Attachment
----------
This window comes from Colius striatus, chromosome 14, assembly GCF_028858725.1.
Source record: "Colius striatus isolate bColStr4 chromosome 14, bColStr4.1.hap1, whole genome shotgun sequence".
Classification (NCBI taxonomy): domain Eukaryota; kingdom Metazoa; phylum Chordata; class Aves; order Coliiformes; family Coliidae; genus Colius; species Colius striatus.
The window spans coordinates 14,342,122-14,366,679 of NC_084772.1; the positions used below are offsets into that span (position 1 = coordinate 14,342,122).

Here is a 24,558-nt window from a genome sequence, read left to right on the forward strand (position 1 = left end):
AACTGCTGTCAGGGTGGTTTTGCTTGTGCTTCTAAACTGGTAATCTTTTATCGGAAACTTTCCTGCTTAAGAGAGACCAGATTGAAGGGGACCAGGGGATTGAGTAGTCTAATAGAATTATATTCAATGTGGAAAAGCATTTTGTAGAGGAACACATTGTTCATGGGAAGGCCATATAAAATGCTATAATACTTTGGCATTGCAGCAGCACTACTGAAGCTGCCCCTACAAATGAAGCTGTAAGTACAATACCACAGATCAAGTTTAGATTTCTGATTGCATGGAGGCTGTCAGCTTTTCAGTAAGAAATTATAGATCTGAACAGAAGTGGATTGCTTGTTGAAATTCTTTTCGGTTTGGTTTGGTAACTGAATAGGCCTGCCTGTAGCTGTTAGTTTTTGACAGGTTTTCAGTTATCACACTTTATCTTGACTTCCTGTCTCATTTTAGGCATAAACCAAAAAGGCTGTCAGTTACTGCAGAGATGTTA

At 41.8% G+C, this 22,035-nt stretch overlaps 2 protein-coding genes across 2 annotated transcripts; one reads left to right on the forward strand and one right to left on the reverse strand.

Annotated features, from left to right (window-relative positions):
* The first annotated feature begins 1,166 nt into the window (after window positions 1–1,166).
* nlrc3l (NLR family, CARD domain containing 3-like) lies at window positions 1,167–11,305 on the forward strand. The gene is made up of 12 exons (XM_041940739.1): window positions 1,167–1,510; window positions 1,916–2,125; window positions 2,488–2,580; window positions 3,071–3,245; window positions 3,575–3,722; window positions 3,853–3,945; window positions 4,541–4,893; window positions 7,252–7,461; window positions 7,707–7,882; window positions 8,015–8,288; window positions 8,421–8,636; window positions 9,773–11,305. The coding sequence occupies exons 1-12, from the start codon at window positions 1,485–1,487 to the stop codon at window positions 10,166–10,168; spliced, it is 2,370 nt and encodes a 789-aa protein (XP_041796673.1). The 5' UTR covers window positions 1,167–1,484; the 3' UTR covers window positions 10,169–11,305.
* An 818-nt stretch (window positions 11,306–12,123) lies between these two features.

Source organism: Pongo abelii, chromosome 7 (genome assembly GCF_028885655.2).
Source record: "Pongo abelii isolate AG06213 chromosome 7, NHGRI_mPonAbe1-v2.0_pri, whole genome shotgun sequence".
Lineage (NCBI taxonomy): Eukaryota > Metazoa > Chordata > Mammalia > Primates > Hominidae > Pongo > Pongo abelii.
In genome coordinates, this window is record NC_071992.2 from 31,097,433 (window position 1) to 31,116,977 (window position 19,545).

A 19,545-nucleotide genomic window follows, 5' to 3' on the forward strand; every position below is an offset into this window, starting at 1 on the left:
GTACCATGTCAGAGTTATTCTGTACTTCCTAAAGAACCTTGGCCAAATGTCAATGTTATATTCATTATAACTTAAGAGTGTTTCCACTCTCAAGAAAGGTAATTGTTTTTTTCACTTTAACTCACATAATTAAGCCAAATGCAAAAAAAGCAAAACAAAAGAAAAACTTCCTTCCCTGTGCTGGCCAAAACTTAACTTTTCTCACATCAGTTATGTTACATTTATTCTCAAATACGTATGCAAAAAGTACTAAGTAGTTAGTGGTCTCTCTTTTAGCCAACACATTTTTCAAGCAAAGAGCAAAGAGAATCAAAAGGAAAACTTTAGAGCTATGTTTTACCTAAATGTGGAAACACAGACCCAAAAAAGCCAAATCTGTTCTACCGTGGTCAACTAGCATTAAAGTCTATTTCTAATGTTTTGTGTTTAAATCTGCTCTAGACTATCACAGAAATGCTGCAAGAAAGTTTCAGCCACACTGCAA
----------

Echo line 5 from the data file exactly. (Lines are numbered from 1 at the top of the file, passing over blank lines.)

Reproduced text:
Here is a 24,558-nt window from a genome sequence, read left to right on the forward strand (position 1 = left end):